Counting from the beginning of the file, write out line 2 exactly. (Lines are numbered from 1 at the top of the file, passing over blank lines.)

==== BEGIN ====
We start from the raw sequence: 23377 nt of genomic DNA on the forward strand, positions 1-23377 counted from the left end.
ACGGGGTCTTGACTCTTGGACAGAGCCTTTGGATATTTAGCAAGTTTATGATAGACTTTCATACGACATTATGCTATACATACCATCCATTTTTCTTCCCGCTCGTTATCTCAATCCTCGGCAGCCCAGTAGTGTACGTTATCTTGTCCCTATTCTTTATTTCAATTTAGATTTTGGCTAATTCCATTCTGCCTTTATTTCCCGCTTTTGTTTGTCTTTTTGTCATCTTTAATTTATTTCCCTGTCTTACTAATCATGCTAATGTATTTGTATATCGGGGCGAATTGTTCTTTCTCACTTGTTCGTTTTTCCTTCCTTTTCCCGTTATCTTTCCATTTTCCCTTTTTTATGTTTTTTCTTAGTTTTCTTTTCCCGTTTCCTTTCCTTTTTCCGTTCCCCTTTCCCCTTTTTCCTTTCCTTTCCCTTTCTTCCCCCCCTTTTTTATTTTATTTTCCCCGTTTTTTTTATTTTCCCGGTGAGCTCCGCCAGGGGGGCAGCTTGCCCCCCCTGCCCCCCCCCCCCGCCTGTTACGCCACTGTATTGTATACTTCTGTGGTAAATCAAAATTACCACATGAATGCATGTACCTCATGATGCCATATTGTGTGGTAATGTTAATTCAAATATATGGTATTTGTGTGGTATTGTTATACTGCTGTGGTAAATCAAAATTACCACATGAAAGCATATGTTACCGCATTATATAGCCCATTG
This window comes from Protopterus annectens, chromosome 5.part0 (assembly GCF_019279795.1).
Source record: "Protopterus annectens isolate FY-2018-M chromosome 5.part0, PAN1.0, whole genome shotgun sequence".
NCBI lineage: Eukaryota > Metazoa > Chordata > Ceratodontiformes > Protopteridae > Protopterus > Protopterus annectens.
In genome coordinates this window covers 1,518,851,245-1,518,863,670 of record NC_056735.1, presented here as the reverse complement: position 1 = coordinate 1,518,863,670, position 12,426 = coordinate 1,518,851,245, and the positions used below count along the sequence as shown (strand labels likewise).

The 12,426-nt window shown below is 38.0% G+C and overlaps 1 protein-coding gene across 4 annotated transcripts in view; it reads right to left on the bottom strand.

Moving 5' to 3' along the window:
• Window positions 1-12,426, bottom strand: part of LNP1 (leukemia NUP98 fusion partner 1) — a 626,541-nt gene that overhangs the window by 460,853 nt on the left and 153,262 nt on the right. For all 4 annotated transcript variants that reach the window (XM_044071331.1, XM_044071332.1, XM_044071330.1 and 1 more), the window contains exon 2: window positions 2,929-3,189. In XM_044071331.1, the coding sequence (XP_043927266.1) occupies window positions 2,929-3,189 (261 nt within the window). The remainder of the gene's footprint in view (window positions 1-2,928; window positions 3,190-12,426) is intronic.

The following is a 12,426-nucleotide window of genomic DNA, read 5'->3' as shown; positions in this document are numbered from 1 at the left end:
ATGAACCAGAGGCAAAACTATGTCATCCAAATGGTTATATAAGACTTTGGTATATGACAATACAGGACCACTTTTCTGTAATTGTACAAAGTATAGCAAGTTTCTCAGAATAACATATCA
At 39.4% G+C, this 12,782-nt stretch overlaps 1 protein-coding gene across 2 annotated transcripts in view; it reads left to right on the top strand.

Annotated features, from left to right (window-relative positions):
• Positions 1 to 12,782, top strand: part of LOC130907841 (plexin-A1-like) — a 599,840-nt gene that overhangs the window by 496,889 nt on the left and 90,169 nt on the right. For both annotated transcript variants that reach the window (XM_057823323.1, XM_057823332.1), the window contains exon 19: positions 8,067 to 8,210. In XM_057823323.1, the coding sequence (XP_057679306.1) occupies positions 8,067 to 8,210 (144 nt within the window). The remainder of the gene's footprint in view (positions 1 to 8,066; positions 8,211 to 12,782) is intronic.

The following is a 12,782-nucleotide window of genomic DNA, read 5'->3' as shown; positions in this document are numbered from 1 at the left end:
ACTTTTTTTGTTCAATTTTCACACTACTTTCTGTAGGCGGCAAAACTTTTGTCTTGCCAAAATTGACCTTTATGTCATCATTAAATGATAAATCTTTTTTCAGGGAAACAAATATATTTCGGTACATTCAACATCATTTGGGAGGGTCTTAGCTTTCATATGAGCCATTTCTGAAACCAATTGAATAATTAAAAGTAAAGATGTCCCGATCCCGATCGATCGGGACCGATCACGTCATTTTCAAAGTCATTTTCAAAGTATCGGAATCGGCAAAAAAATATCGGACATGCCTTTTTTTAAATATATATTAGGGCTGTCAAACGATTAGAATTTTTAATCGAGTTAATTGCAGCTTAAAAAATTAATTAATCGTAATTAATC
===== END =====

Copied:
ACGGGGTCTTGACTCTTGGACAGAGCCTTTGGATATTTAGCAAGTTTATGATAGACTTTCATACGACATTATGCTATACATACCATCCATTTTTCTTCCCGCTCGTTATCTCAATCCTCGGCAGCCCAGTAGTGTACGTTATCTTGTCCCTATTCTTTATTTCAATTTAGATTTTGGCTAATTCCATTCTGCCTTTATTTCCCGCTTTTGTTTGTCTTTTTGTCATCTTTAATTTATTTCCCTGTCTTACTAATCATGCTAATGTATTTGTATATCGGGGCGAATTGTTCTTTCTCACTTGTTCGTTTTTCCTTCCTTTTCCCGTTATCTTTCCATTTTCCCTTTTTTATGTTTTTTCTTAGTTTTCTTTTCCCGTTTCCTTTCCTTTTTCCGTTCCCCTTTCCCCTTTTTCCTTTCCTTTCCCTTTCTTCCCCCCCTTTTTTATTTTATTTTCCCCGTTTTTTTTATTTTCCCGGTGAGCTCCGCCAGGGGGGCAGCTTGCCCCCCCTGCCCCCCCCCCCCGCCTGTTACGCCACTGTATTGTATACTTCTGTGGTAAATCAAAATTACCACATGAATGCATGTACCTCATGATGCCATATTGTGTGGTAATGTTAATTCAAATATATGGTATTTGTGTGGTATTGTTATACTGCTGTGGTAAATCAAAATTACCACATGAAAGCATATGTTACCGCATTATATAGCCCATTG